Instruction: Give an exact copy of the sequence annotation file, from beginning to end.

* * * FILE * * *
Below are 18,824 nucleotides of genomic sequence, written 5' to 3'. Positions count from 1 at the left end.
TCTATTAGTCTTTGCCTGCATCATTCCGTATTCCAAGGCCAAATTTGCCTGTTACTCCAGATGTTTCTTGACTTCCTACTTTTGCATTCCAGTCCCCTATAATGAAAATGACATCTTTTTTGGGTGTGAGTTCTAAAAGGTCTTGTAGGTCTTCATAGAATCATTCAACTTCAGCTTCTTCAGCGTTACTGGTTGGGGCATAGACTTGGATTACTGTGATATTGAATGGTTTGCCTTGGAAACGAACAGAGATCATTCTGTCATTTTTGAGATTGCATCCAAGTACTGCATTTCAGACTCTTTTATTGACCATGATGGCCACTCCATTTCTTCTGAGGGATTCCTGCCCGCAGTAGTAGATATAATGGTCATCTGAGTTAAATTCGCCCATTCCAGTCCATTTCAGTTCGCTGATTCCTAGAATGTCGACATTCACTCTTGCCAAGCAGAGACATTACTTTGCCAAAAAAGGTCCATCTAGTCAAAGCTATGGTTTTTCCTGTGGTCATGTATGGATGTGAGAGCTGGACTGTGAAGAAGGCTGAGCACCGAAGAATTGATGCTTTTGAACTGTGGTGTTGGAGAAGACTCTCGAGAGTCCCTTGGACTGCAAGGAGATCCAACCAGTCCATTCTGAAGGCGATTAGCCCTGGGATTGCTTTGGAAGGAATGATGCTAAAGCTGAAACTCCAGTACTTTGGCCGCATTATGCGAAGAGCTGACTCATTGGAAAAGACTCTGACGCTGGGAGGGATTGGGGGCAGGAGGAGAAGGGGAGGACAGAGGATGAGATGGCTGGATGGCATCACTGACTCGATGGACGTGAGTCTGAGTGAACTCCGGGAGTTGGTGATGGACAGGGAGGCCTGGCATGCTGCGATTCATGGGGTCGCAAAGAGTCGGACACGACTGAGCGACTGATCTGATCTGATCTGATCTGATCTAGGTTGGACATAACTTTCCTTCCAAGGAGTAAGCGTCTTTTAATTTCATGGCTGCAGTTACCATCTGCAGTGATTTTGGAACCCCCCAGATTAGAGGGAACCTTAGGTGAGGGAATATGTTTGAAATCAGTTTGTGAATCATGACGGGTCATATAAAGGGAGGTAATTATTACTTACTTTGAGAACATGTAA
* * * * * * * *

Below are 18,824 nucleotides of genomic sequence, written 5' to 3'. Positions count from 1 at the left end.
TCTATTAGTCTTTGCCTGCATCATTCCGTATTCCAAGGCCAAATTTGCCTGTTACTCCAGATGTTTCTTGACTTCCTACTTTTGCATTCCAGTCCCCTATAATGAAAATGACATCTTTTTTGGGTGTGAGTTCTAAAAGGTCTTGTAGGTCTTCATAGAATCATTCAACTTCAGCTTCTTCAGCGTTACTGGTTGGGGCATAGACTTGGATTACTGTGATATTGAATGGTTTGCCTTGGAAACGAACAGAGATCATTCTGTCATTTTTGAGATTGCATCCAAGTACTGCATTTCAGACTCTTTTATTGACCATGATGGCCACTCCATTTCTTCTGAGGGATTCCTGCCCGCAGTAGTAGATATAATGGTCATCTGAGTTAAATTCGCCCATTCCAGTCCATTTCAGTTCGCTGATTCCTAGAATGTCGACATTCACTCTTGCCAAGCAGAGACATTACTTTGCCAAAAAAGGTCCATCTAGTCAAAGCTATGGTTTTTCCTGTGGTCATGTATGGATGTGAGAGCTGGACTGTGAAGAAGGCTGAGCACCGAAGAATTGATGCTTTTGAACTGTGGTGTTGGAGAAGACTCTCGAGAGTCCCTTGGACTGCAAGGAGATCCAACCAGTCCATTCTGAAGGCGATTAGCCCTGGGATTGCTTTGGAAGGAATGATGCTAAAGCTGAAACTCCAGTACTTTGGCCGCATTATGCGAAGAGCTGACTCATTGGAAAAGACTCTGACGCTGGGAGGGATTGGGGGCAGGAGGAGAAGGGGAGGACAGAGGATGAGATGGCTGGATGGCATCACTGACTCGATGGACGTGAGTCTGAGTGAACTCCGGGAGTTGGTGATGGACAGGGAGGCCTGGCATGCTGCGATTCATGGGGTCGCAAAGAGTCGGACACGACTGAGCGACTGATCTGATCTGATCTGATCTGATCTAGGTTGGACATAACTTTCCTTCCAAGGAGTAAGCGTCTTTTAATTTCATGGCTGCAGTTACCATCTGCAGTGATTTTGGAACCCCCCAGATTAGAGGGAACCTTAGGTGAGGGAATATGTTTGAAATCAGTTTGTGAATCATGACGGGTCATATAAAGGGAGGTAATTATTACTTACTTTGAGAACATGTAA